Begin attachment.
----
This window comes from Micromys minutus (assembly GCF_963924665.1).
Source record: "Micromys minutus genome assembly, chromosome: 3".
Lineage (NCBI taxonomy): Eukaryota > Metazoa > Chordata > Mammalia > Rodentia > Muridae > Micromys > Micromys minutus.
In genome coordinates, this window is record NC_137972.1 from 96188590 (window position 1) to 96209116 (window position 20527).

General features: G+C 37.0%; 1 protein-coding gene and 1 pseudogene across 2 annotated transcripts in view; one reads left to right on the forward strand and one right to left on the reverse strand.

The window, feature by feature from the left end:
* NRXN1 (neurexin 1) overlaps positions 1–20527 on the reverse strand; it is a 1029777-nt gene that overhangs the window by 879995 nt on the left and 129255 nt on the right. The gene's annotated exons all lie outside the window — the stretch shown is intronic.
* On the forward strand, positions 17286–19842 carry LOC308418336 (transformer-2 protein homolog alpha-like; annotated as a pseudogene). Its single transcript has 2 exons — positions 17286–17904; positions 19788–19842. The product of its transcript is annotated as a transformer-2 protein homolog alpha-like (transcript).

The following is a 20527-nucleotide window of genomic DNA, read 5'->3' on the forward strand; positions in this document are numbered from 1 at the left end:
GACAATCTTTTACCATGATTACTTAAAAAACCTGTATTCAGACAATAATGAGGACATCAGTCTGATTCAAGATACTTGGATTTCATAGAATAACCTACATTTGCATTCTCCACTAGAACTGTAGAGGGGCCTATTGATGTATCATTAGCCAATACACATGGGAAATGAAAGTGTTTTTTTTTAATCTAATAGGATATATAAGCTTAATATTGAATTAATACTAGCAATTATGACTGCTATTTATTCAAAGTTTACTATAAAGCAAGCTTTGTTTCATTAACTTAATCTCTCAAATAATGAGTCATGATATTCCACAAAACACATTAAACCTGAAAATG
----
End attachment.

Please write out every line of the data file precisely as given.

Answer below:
This window comes from Micromys minutus (assembly GCF_963924665.1).
Source record: "Micromys minutus genome assembly, chromosome: 3".
Lineage (NCBI taxonomy): Eukaryota > Metazoa > Chordata > Mammalia > Rodentia > Muridae > Micromys > Micromys minutus.
In genome coordinates, this window is record NC_137972.1 from 96188590 (window position 1) to 96209116 (window position 20527).

General features: G+C 37.0%; 1 protein-coding gene and 1 pseudogene across 2 annotated transcripts in view; one reads left to right on the forward strand and one right to left on the reverse strand.

The window, feature by feature from the left end:
* NRXN1 (neurexin 1) overlaps positions 1–20527 on the reverse strand; it is a 1029777-nt gene that overhangs the window by 879995 nt on the left and 129255 nt on the right. The gene's annotated exons all lie outside the window — the stretch shown is intronic.
* On the forward strand, positions 17286–19842 carry LOC308418336 (transformer-2 protein homolog alpha-like; annotated as a pseudogene). Its single transcript has 2 exons — positions 17286–17904; positions 19788–19842. The product of its transcript is annotated as a transformer-2 protein homolog alpha-like (transcript).

The following is a 20527-nucleotide window of genomic DNA, read 5'->3' on the forward strand; positions in this document are numbered from 1 at the left end:
GACAATCTTTTACCATGATTACTTAAAAAACCTGTATTCAGACAATAATGAGGACATCAGTCTGATTCAAGATACTTGGATTTCATAGAATAACCTACATTTGCATTCTCCACTAGAACTGTAGAGGGGCCTATTGATGTATCATTAGCCAATACACATGGGAAATGAAAGTGTTTTTTTTTAATCTAATAGGATATATAAGCTTAATATTGAATTAATACTAGCAATTATGACTGCTATTTATTCAAAGTTTACTATAAAGCAAGCTTTGTTTCATTAACTTAATCTCTCAAATAATGAGTCATGATATTCCACAAAACACATTAAACCTGAAAATG